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Avatar for thumbs_arent_green
Apr 23, 2018 6:40 AM CST
Dayton, OH
My wife currently brought home a Cereus peruvianus monstrose (you will have to forgive me if I'm labeling things incorrectly. This is my first "rodeo" with cacti). While attempting to repot the rather large cactus (two long bodies/trunks, one approximately 1.5/2 feet and the other approximately 1/1.5 feet) the shorter trunk fell straight off the base of the cactus. I assumed it was simply the weight or mishandling. I attempted to read up on replanting the trunk that fell off (the shorter trunk), and many forums suggested letting the piece scab over before repotting.

That said, I was looking at the area that broke from the base of the cactus and noticed it seemed very odd (as in not bright green and fleshy). I don't know what cactus scabbing looks like, but I feel as though this is already scabbed. I thought maybe the person we bought it from already had this issue and perhaps there was some foul play?

Either way, I am uncertain as to 1., what scabbing should look like before repotting. 2., what to do with this severed trunk of the original cactus before repotting, 3., what steps I should begin taking now.

Thank everyone and anyone for any help.


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Avatar for porkpal
Apr 23, 2018 7:43 AM CST
Name: Porkpal
Richmond, TX (Zone 9a)
Cat Lover Charter ATP Member Keeper of Poultry I was one of the first 300 contributors to the plant database! Dog Lover Keeps Horses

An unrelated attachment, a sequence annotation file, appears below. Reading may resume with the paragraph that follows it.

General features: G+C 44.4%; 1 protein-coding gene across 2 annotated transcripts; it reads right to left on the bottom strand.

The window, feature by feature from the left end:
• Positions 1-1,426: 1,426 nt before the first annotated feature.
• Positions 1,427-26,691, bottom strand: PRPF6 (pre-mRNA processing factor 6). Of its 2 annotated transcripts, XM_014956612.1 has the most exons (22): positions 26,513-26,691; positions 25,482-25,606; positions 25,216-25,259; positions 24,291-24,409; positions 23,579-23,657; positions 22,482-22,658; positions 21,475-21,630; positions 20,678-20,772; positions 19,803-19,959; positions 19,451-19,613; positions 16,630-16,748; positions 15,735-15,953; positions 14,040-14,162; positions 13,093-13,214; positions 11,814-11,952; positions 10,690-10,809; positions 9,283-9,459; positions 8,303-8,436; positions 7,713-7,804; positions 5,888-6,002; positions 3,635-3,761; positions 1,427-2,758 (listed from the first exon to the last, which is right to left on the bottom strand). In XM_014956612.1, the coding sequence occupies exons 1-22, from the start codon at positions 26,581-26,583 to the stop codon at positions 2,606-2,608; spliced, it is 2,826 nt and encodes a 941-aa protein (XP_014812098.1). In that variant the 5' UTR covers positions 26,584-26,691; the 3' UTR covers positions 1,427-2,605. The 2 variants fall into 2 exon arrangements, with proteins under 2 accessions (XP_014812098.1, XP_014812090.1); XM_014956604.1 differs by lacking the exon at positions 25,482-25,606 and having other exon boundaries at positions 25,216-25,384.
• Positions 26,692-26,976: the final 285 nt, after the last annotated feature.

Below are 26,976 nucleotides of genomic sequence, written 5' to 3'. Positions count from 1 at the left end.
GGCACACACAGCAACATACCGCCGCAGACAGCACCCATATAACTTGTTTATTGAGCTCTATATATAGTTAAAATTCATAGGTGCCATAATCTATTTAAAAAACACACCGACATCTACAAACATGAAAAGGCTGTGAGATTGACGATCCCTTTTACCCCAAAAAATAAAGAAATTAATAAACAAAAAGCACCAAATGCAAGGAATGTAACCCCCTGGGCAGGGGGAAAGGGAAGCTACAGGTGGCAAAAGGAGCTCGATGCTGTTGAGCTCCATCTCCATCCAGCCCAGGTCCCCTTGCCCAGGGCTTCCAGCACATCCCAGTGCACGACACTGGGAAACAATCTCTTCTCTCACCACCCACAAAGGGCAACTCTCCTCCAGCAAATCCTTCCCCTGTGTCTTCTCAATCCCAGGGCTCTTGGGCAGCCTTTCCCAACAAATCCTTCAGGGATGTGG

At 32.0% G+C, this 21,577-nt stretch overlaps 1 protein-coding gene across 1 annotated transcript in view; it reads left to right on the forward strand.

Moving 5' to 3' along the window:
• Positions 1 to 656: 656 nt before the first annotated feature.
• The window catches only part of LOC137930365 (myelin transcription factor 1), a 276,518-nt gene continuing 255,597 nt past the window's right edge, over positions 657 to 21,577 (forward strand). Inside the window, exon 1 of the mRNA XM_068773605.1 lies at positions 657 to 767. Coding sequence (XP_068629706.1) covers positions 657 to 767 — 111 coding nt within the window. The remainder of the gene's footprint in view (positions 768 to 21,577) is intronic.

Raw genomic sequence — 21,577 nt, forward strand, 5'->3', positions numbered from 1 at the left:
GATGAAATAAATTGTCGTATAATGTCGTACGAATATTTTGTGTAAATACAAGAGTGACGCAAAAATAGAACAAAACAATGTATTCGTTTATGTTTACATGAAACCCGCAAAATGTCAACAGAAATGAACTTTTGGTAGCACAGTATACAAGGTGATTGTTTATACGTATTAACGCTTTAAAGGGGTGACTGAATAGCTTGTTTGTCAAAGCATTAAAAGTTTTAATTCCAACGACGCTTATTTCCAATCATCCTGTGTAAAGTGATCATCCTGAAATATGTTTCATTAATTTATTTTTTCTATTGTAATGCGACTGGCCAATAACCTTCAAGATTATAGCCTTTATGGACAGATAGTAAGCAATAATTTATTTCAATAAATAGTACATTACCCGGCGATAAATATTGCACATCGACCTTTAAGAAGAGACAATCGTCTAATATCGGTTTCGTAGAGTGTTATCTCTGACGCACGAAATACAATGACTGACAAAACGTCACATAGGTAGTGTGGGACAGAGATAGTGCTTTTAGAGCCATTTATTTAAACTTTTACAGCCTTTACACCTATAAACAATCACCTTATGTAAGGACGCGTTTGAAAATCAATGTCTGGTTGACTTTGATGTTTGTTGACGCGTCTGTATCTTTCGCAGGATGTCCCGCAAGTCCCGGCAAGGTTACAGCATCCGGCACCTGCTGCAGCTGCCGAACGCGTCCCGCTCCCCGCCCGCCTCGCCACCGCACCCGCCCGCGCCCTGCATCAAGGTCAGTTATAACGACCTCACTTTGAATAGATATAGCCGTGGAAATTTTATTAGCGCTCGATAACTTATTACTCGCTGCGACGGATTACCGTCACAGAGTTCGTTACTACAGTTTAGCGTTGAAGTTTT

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I agree it looks like an old injury. Someone smarter than I will be along to give you advice for what to do next.
Porkpal
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Apr 23, 2018 9:46 AM CST
Name: Baja
Baja California (Zone 11b)
Cactus and Succulents Seed Starter Xeriscape Container Gardener Hummingbirder Native Plants and Wildflowers
Garden Photography Region: Mexico Plant Identifier Forum moderator Plant Database Moderator Garden Ideas: Level 1
The cut surface will be light brown after it has healed. Definitely not green in any way. I think your cactus is headed in the right direction. Leave the plant to heal until you're sure it's complete (find a warm, bright place out of the sun with good air flow). Then pot it up so that it's mostly on top of the soil and not buried very far. You can bury the cut end a bit in order to give it stability but not too much. You might have to lean it against something or maybe tie it to something so it doesn't fall over. Ideally find a location out of the way of traffic where it won't get bumped.

The rooting process should take weeks to months. Use soil with excellent drainage (say 50% pumice, perlite or equivalent). Provide strong light but not a lot of direct overhead sun until the plant is rooted. Water well when the soil is dry at depth, which will take much longer than it takes to dry out at the surface.

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Last edited by Baja_Costero Apr 23, 2018 9:46 AM Icon for preview
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Apr 23, 2018 9:53 AM CST
Name: Daisy I
Reno, Nv (Zone 6b)
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Is that the fresh break? Or has it been sitting for awhile?
Life is not a journey to the grave with the intention of arriving safely in a pretty and well preserved body, but rather to skid in broadside, thoroughly used up, totally worn out, and proclaiming...."WOW What a Ride!!" -Mark Frost

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Avatar for thumbs_arent_green
Apr 23, 2018 11:47 AM CST
Dayton, OH
DaisyI said:Is that the fresh break? Or has it been sitting for awhile?


That photograph was taken about 1 hour after the break. This is why I believe there may have been foul play from the wholesaler. It looks to me as thought the cactus had a previous injury with an attempt to fix it.
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